WANTED: BLOCK captains. No experience necessary. Duties include being neighborly, playing in sand and starting fires. Apply at www.LuminaryProject.com.Kings Contrivance resident Jay Cincotta could place such an ad to recruit help (although he hasn't). Cincotta plans to bathe 1,000 Columbia streets in candlelight on the evening of Jan. 1, 2000."I think he got the idea when he was a kid," said his mother, Elaine Cincotta, who lives in Town Center. "We used to drive over to the neighborhoods by Centennial Lane at Christmas where they had luminaries on the streets."
NEWS
By Lynn Anderson and Lynn Anderson,SUN STAFF | December 25, 1999
Before they attended Christmas church service, before they lighted candle luminarias along suburban sidewalks, before they cut into Esskay hams and spiced loaves of Bohemian raisin-nut bread, they skated.Families and friends gathered at the Inner Harbor skating rink yesterday to burn a few calories, stretch their muscles and strengthen holiday traditions on what was a cold but brilliant day before Christmas."This is our kickoff to the holiday," said Diana Strohecker, 43, an elementary school principal from Severna Park who showed up at the rink at Rash Field with her husband, Stephen, also 43, and daughter, Natalie, 9.As with many in the ear-muffed and heavily bundled crowd, the Stroheckers rushed through last-minute errands in the morning to create time for family entertainment in the afternoon.
NEWS
By John J. Snyder and John J. Snyder,SPECIAL TO THE SUN | October 26, 1999
WANTED: BLOCK captains. No experience necessary. Duties include being neighborly, playing in sand and starting fires. Apply at www.LuminaryProject.com.Kings Contrivance resident Jay Cincotta could place such an ad to recruit help (although he hasn't). Cincotta plans to bathe 1,000 Columbia streets in candlelight on the evening of Jan. 1, 2000."I think he got the idea when he was a kid," said his mother, Elaine Cincotta, who lives in Town Center. "We used to drive over to the neighborhoods by Centennial Lane at Christmas where they had luminaries on the streets."
NEWS
By Natalie Harvey and Natalie Harvey,SPECIAL TO THE SUN | December 8, 1998
MANY YOUNG adults of Columbia are achieving goals and receiving honors for their accomplishments.But not everyone realizes that they have spent years of their young lives in the pursuit of excellence.Take, for example, the dedicated efforts of east Columbian David Buckler, who attends Oakland Mills High School.David has been in Boy Scouts since he was a Cub and now belongs to Troop 555.He has earned merit badges, attended local and national camps and is a member of the Order of the Arrow.
NEWS
By Joni Guhne and Joni Guhne,SPECIAL TO THE SUN | November 26, 1998
SEVERNA PARK Jaycees is helping to bring the spirit of Christmas to our neighborhoods with its annual sale of luminaria kits.The glowing luminaria candles, each in a small white bag, are placed along walks, driveways or streets, copying an age-old Spanish tradition that symbolizes the bonfires lighted by shepherds to illuminate the way to Bethlehem.The flickering lights have in recent years become a tradition in central county, lighting the way for party guests, carolers and, sometimes, Santa Claus.
NEWS
By John Rivera and Dan Thanh Dang and John Rivera and Dan Thanh Dang,SUN STAFF | January 1, 1997
Baltimore rang in its bicentennial year last night with revelry, singing, dancing and prayer, capped by an Inner Harbor fireworks spectacle."Oh, we're going to party tonight!" yelled Mayor Kurt L. Schmoke at the Harborplace Amphitheatre, just before he counted down the final 10 seconds to midnight.Then, fireworks erupted from two barges and from the tops of the World Trade Center, the Maryland Science Center and Federal Hill against the backdrop of a luminous half-moon hanging low over East Baltimore.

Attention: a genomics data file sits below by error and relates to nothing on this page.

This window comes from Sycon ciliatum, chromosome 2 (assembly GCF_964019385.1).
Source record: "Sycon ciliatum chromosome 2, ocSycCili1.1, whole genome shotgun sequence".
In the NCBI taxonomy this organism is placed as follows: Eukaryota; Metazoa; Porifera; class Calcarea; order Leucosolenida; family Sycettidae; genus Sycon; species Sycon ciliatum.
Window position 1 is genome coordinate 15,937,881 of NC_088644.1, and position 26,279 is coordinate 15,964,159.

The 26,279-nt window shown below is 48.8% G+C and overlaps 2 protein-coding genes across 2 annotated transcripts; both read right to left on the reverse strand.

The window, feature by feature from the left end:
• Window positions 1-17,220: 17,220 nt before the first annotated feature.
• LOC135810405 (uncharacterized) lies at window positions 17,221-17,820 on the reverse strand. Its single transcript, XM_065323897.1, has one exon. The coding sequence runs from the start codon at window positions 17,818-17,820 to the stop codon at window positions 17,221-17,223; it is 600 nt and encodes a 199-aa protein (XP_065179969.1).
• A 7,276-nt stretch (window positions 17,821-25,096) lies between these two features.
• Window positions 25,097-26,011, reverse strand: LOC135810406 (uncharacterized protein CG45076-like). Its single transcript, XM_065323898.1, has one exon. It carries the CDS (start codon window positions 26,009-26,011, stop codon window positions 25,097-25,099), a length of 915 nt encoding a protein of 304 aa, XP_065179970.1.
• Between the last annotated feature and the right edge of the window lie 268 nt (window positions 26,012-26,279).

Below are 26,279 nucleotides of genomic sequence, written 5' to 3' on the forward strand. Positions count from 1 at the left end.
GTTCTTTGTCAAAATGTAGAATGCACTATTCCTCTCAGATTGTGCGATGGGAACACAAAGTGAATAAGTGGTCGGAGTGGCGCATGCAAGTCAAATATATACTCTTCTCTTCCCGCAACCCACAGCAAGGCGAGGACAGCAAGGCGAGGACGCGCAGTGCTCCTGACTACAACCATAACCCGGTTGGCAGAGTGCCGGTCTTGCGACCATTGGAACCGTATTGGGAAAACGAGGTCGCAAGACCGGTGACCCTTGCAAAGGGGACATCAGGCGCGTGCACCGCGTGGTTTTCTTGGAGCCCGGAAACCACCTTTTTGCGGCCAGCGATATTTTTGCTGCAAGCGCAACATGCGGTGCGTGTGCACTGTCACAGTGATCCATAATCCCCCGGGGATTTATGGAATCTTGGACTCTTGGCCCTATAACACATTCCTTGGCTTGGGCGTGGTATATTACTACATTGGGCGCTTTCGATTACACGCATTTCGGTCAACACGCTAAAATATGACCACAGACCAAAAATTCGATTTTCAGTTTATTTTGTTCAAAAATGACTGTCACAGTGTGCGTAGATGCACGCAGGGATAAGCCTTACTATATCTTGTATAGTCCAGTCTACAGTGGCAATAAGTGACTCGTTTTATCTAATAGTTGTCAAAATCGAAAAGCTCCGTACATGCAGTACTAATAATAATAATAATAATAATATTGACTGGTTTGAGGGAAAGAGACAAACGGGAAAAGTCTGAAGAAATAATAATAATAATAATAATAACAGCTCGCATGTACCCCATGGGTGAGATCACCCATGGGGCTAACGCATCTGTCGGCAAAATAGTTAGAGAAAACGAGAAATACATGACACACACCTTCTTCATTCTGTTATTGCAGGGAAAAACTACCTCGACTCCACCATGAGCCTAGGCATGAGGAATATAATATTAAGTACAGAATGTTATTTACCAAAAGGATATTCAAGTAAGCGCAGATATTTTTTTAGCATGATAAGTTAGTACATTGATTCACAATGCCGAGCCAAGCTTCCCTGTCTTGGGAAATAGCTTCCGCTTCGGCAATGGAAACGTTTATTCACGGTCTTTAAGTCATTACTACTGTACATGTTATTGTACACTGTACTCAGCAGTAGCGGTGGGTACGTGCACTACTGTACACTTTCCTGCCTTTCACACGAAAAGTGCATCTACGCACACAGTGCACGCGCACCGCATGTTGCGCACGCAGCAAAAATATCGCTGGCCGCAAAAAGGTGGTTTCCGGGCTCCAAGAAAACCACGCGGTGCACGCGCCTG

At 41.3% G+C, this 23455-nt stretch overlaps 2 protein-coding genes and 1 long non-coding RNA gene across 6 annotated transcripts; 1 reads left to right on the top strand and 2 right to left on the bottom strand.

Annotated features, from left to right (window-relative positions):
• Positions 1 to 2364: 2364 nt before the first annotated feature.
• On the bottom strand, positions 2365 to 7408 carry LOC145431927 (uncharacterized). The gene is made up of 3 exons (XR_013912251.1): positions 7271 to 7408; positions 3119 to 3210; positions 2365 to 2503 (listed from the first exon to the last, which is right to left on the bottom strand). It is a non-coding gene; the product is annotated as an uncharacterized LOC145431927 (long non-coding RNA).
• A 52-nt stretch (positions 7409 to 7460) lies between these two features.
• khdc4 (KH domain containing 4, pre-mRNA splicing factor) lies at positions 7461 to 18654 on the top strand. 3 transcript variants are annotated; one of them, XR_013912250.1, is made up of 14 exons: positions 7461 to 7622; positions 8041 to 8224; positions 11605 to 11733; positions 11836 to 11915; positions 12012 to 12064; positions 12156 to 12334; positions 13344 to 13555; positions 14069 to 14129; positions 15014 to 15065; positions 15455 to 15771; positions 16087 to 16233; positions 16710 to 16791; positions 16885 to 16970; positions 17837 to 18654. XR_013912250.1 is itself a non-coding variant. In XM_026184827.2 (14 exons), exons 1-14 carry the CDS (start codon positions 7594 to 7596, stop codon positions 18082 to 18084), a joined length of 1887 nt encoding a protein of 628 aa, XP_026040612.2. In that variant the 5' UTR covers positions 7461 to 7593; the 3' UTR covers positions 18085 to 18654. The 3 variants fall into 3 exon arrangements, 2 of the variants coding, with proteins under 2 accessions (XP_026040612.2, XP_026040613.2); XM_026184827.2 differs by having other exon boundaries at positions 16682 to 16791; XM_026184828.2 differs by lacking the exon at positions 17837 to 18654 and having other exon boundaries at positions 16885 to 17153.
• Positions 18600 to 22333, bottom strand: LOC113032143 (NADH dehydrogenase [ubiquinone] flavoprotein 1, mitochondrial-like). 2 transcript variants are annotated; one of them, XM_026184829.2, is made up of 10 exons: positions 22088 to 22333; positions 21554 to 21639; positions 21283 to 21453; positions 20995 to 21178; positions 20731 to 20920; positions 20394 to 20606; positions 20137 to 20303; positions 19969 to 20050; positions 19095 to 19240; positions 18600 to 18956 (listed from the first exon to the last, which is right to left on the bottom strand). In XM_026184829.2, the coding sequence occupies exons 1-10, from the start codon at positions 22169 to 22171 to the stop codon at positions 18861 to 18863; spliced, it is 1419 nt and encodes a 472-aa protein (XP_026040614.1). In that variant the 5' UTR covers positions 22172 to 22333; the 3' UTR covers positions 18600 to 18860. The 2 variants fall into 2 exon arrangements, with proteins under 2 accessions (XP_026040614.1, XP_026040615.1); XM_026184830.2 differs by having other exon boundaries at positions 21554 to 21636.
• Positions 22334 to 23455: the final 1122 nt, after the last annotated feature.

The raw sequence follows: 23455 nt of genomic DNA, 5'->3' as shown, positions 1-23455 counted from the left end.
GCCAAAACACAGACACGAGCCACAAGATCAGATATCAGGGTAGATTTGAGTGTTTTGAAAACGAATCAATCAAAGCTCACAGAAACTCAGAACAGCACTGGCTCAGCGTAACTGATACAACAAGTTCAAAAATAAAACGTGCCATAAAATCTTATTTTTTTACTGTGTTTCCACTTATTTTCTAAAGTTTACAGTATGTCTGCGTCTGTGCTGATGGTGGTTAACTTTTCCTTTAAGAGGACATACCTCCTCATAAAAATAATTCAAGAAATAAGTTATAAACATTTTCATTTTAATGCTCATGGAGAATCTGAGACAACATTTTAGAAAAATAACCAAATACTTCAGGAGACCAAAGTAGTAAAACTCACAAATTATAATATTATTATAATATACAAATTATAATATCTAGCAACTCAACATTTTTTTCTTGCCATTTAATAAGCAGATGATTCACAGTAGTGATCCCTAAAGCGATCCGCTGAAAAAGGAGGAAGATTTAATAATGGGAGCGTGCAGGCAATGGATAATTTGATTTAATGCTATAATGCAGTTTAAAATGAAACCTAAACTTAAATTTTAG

NEWS
By JONI GUHNE | December 1, 1994
Light up the lives of everyone in your neighborhood this holiday season by decorating the entrance to your home with luminarias. The popular custom, which comes from Mexico, is becoming a central county tradition for Christmas, New Year's Eve and other festive occasions.A $4 luminaria kit, available through the Severna Park Jaycees, contains 10 candles and bags with instructions. To order, call Susan Smith at 544-0699.Proceeds help maintain the Severna Park Jaycee Community Center in Kinder Park.
NEWS
By Mary Gail Hare, The Baltimore Sun | November 6, 2011
On a sunny Sunday morning, dozens of Boy Scouts began carefully anchoring candles in sand poured in paper bags and placed each luminaria on a military grave at an Essex cemetery. By dusk, more than 700 lights flickered softly in precisely spaced rows, greeting visitors at the fifth pre-Veterans Day service at Holly Hills Memorial Gardens. "We want people to realize that these are not just candles in a bag," said Shirley Robinson, chairwoman of the event. "Every one of these luminaria represents a person who defended our country, including 135 military killed in action.
NEWS
June 15, 1997
Relay for Life raises $128,000The American Cancer Society's Relay for Life, held June 6 and 7 at the Howard Community College track, raised over $128,000.More than 800 people participated on 54 teams, and almost 200 cancer survivors took the first lap of the relay. Luminarias were lighted after dark to commemorate those who died.Howard County General Hospital, the Rouse Co. and Patuxent Publishing led the list of 32 corporate sponsors.Bain center's council selects new officersAt its first meeting after elections, the Senior Council of the Florence Bain Senior Center in Columbia selected Charles "Bud" Hochberg as president for a second one-year term.
NEWS
By JEAN LESLIE | December 21, 1992
The season of lights and pageantry, the season of family and friends, of children and good stories: it's the holidays!Today, I'll share a little bit of Ellicott City's holiday season with you. The "lights" will be provided by Turf Valley Overlook Homeowners Association, a foundling community group less than 1 year old, as reported by association member Barbara Dudzinski.Nancy Lassiter of the community association organized Turf Valley's first luminaria light display. She went to the various home builders who started the community and solicited their help in buying the luminaria.